YORKVILLE — Local parents and politicians are fighting back against a Department of Education proposal that would use an "unprecedented" hybrid admissions process for a new middle school.
The DOE wants the middle school planed for vacant sections of popular P.S. 158 to admit students who meet somewhat stringent admissions criteria, such as good attendance records or test scores, as well as students who would meet lower standards, according to a notice released by the department.
Under the proposal, half of the expected 300 students would have to meet the higher performance standards while the others — who could be admitted by taking a school tour or signing up for information at a fair, for example — could gain entry based on less stringent criteria, the notice stated.
These two approaches to school admission are referred to as "screened" and "limited unscreened."
Though some middle schools in District 2, of which the Upper East Side is a part, admit a mix of "screened" and zoned students, information on the DOE's website suggests that no other comparable schools have a similar model.
Education activists wanted no part of the apparent admissions experiment in their neighborhood.
"It's unprecedented in District 2," said Matthew Chook, P.S. 267 PTA co-president.
Chook, who has convened with parents and educators in the area, said they overwhelmingly want a school with stricter admissions criteria and a community that includes "actively engaged parents involved in the PTA."
Chook said the students meeting less stringent criteria might go to the school after fifth-grade simply because it's an option — not because they or their parents particularly care about the school.
"Who's to say where those kids are coming from, and what their academics are, what their abilities are, and how they've performed to date, and where they're going?" he said.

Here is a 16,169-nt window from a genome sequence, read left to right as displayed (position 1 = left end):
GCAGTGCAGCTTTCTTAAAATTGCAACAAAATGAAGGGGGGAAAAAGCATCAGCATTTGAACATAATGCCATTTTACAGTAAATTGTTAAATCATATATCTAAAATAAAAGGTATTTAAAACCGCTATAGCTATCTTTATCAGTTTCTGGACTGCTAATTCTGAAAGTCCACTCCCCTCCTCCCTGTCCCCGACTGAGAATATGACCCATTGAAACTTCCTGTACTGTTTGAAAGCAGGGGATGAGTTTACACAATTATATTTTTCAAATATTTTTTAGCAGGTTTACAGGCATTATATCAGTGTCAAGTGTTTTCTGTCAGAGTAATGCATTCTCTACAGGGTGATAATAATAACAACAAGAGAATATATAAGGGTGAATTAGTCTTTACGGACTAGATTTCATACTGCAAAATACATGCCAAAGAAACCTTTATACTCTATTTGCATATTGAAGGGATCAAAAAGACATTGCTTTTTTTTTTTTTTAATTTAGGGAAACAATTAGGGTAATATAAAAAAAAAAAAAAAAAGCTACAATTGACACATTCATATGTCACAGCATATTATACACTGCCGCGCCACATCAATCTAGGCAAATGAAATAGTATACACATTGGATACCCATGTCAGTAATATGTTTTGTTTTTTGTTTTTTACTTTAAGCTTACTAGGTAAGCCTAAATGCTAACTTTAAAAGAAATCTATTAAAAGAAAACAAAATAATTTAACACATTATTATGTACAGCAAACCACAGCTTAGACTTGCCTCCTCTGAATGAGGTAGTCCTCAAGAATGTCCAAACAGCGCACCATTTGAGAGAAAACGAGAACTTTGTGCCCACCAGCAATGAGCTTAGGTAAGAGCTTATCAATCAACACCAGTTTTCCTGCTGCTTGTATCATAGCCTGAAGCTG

Students who must meet more stringent criteria, by contrast, might be "very strong in certain areas and want to be there," he said.
"It will probably be difficult, extremely challenging, for a principal or for a school to have any sort of programming because they're catering to all different types of children," he said. "It's going to be a very mixed up student body."
Andy Lachman, head of Parent Leaders of Upper East Side Schools, said he, too, was worried because he didn't know how well such a school might perform.
"What does it look like? Show us some schools that have successfully performed with this. Show us that it has the criteria that we want," he said. "Until those questions are answered, we need more information to see how this works."
City Councilwoman Jessica Lappin, Assemblymen Dan Quart and Micah Kellner, and Manhattan Borough President Scott Stringer, among other area elected officials, have asked the DOE to reconsider the plan before the Panel for Education Policy votes on the issue June 19.
The DOE, however, said the model is not new — and that 120 middle schools citywide have a mixed selection process.
The department, however, did not furnish a list of these schools when requested.
Education officials also believe the proposed admissions set-up would be best for the community.
"We’ve listened to local parents, and the admissions criteria at this school reflects our balancing the various voices and feedback we’ve gotten from them," DOE officials said in a statement. "This will be a terrific learning environment that is inclusive and meets the neighborhood’s needs.”
A public hearing on the issue is scheduled for 6 p.m. on June 4 at P.S. 158-The Bayard Taylor School, 1458 York Ave. at East 78th Street.